I have been asked about the photo I use as the header for this blog by DM. I was so excited that someone had taken notice of this photo, because it is truly one of the most unusual photos I have ever taken. It is really the story behind the photo that is most fascinating (in my opinion).
Two summers ago, we weren’t fretting so much about the drought and the lack of water. The garden was in the throes of its mid-summer lushness – the cannas had reached their peak, the day lilies just kept on blooming, and the Angel Trumpet tree was just starting to set its blooms for a brilliant show in the fall.
These two came to meet on a little sprig of the Trumpet Vine we have growing along our fence. At first I thought it was an aberration, just a coincidence. Why would a Hummingbird and a Dragonfly come to rest on the same twig? It didn’t make any sense. I said to my husband, “Honey, look at that – a Hummingbird and a Dragonfly are sitting together on that Trumpet Vine. Don’t you think that’s a bit unusual?” He was busy doing something super important, if I recall he was involved in a particularly challenging level on Candy Crush. He made an obligatory grunt but never really looked up to see what I was talking about.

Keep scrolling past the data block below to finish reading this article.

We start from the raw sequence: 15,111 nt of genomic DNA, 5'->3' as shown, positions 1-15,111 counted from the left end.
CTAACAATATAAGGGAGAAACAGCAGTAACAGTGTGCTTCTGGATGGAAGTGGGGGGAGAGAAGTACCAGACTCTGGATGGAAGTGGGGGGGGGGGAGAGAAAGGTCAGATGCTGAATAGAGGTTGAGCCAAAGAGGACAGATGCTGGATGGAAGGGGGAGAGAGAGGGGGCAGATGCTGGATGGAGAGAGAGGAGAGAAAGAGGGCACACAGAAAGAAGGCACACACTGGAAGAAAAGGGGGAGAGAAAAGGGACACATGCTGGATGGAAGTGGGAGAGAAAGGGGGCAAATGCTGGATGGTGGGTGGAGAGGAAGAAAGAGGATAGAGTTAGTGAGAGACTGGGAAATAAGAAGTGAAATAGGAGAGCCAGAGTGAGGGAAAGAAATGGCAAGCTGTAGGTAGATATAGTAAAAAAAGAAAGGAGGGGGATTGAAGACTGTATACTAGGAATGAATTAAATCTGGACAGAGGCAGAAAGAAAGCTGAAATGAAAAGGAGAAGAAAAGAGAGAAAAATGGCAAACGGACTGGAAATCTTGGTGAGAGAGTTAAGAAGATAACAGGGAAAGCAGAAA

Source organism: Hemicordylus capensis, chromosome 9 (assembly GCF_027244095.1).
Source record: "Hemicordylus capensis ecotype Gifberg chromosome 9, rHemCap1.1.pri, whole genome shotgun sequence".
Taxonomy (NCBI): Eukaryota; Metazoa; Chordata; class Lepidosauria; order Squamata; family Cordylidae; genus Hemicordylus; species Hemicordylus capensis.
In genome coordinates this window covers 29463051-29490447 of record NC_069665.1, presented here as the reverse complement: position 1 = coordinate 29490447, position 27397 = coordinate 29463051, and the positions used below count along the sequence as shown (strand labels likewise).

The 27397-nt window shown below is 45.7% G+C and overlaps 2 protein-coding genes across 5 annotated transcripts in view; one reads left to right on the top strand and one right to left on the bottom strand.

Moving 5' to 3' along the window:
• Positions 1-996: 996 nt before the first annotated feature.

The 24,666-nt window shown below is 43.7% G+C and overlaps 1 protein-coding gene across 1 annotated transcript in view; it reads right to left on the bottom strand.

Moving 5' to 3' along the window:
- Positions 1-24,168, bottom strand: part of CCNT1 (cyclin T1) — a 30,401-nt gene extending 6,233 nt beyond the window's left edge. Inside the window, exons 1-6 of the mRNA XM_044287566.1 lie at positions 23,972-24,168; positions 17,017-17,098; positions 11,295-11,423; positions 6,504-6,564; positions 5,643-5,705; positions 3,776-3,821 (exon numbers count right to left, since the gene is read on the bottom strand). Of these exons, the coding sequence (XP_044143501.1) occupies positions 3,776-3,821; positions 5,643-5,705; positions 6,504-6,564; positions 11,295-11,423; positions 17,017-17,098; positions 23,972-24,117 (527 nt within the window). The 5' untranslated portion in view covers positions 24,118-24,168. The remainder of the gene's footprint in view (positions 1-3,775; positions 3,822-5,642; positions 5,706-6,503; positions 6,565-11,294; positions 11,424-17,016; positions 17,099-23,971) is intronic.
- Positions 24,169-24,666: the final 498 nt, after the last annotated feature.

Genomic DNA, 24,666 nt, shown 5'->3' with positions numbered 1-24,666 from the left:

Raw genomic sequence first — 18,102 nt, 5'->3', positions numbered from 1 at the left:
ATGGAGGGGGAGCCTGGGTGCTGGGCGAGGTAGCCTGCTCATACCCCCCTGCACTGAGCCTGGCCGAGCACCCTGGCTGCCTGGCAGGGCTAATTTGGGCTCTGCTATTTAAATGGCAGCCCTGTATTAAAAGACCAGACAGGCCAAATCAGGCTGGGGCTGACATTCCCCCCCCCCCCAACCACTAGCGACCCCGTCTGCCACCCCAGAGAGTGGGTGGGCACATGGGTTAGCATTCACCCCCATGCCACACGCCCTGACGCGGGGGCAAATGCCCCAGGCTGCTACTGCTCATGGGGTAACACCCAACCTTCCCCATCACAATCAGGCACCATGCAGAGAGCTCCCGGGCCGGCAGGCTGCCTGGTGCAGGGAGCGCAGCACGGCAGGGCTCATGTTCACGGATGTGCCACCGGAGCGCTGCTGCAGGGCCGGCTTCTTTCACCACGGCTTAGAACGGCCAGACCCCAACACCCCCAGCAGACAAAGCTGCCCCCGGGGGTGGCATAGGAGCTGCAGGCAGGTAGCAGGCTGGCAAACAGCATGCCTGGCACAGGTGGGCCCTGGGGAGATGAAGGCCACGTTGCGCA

The next afternoon, about the same time we were out on the patio, enjoying the late afternoon, waiting for the sunset to bring us a reprieve from the desiccating heat of the August days here in the Central Valley. I looked up, and there they were again. The Hummingbird and the Dragonfly were sitting on their respective perches, just like the day before. They sat there for sometime. Of course I started to worry that maybe there was something wrong with the Hummingbird. I had never really seen a Hummingbird sit for any length of time, they usually just flitted around, making their little Jetson car noises through the garden. But this Hummingbird was there, perched on his Trumpet Vine twig, enjoying the early summer evening. I mentioned this to my husband, who I think might still have been on the same level of Candy Crush. The comment in return wasn’t much more than a “Uh-huh.”
It became a ritual, watching for the Hummingbird and the Dragonfly that summer. Every afternoon, while sitting on the patio, as the skies slowly changed from insipid blues to the bright fiery corals, and the sun began its descent down the Western horizon, I would watch for that strange meeting, when the Hummingbird and the Dragonfly would take their respective spots on the Trumpet Vine twig. Again and again, they would meet. And every evening I would say to my husband “Look Honey, they are back again. Don’t you think that is strange?” Then the unusual, mind-boggling thing happened. The Candy Crush game no longer seemed important, the phone lay forgotten on the patio table, as we both waited for the two friends to meet, so they could take their spots on the Trumpet Vine, and watch the last rays of suns splatter a kaleidoscope of oranges and vermillion along the evening sky.
I have watched for them every summer since then, but they have never returned. I just watch my husband enjoying (not always – based on the nature of the expletives spewing forth) his Candy Crush game as the sun sets on another summer day.